The Anchorage Daily News reported on May 6 about a report by Legislative Research Services comparing ConocoPhillips' Alaska profits with profits elsewhere.
Suppose you had a company that produced diamonds and gravel, and in some places, you produced more of one and less of another. Diamonds are, of course, much more valuable than gravel.
And suppose you reported your profits from each place in terms of dollars per pound produced. So the places that produced relatively more diamonds would be relatively more profitable.
But if you wanted to know which place was more profitable for diamonds, you would not look at profit per pound of combined gravel and diamonds produced.
And yet this is exactly the mistake LRS made in their report, and the results are very misleading.
There are about 5.8 million BTUs in a barrel of oil. On May 1, the date of the report, Alaska oil was selling for $72.18 per barrel, or $12.44 per million BTUs. Natural gas was selling for $2.80 per million BTUs. So a BTU of oil was worth 4.4 times as much as a BTU of gas. Oil is the diamonds and natural gas is the gravel.
ConocoPhillips is an oil and natural gas company. Oil and gas are frequently found together; they are produced together, and their combined financial results are reported together, on a barrel of oil/cubic foot of natural gas, BTU equivalent basis. But in Alaska, the company's operations are nearly all oil, and elsewhere they are about a 50/50 split between oil and natural gas.
In fact, worldwide, as oil prices have increased, and oil production has intensified, more related natural gas has been produced. This has increased the existing natural gas supply surplus and depressed the price of natural gas even more, widening the profitability spread between oil and natural gas.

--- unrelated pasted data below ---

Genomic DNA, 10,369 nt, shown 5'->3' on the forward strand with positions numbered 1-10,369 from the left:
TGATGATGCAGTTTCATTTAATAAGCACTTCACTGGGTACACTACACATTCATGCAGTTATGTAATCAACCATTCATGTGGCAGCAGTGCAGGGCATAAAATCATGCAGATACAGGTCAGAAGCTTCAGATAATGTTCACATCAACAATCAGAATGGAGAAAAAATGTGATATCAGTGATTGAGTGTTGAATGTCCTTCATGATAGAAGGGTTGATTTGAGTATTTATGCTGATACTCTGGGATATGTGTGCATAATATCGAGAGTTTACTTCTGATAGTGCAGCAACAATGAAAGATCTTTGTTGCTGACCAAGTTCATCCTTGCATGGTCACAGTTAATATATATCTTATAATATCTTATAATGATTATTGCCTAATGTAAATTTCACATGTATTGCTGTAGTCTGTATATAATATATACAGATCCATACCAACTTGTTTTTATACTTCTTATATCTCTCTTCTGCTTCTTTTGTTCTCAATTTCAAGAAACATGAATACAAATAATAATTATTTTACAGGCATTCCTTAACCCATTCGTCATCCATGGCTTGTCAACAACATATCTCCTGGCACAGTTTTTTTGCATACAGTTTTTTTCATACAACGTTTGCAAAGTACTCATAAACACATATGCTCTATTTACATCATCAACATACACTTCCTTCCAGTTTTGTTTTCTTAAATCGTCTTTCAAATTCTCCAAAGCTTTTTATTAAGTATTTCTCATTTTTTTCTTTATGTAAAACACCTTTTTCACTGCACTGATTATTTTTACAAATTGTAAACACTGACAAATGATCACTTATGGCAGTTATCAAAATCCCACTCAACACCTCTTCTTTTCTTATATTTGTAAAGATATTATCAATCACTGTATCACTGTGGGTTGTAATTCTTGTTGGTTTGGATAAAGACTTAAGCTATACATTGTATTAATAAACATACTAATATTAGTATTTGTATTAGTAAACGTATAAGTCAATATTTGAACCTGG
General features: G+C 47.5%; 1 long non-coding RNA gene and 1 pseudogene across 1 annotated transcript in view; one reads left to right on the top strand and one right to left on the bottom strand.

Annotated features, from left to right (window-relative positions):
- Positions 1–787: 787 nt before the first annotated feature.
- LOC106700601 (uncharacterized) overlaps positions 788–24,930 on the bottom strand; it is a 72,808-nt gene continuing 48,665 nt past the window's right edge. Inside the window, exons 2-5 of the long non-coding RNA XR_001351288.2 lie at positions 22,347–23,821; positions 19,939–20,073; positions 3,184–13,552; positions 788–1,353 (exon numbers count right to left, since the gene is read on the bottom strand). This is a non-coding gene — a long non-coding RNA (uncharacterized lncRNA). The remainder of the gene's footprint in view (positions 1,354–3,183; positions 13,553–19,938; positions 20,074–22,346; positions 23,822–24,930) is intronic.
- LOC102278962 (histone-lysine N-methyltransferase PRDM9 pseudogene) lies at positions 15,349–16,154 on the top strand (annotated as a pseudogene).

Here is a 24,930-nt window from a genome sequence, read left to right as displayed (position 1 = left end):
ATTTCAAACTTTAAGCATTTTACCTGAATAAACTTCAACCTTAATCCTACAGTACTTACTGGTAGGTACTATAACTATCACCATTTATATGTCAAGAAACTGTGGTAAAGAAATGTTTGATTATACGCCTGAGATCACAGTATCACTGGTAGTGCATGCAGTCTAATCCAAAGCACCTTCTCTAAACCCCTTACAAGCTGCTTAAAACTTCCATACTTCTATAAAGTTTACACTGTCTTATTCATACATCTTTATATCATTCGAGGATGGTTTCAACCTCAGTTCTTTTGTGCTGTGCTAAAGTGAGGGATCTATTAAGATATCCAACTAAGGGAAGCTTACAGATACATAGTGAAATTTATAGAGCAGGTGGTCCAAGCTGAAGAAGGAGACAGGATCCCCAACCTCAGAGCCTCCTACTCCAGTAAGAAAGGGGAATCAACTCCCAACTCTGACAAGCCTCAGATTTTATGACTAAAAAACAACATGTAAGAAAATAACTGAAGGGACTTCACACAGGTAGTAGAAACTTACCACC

Per ConocoPhillips' 2017 annual report, Alaskan operations were 92 percent oil. In the Lower 48, they were only 45 percent oil. Worldwide, they were only 44 percent oil.
The Leg Research report is not reporting per-barrel oil profits. It is reporting the combined oil and natural gas profits. It compares essentially the oil operations in Alaska with the combined oil and natural gas operations everywhere else. It is not the place to look if you want to compare oil profitability in Alaska with oil profitability elsewhere.
If the joint production costs could be allocated separately between oil and gas, and the distinct profits reported, the results would be much different than what Legislative Research reported.
What is disturbing is that most legislators should know this. It has been explained to them several times. And all that can result from deceptive data is dysfunctional public policy.
Roger Marks is a petroleum economist in private practice in Anchorage, specializing in petroleum economics and taxation. Between 1983-2008 he was a senior petroleum economist with the Tax Division of the Alaska Department of Revenue.
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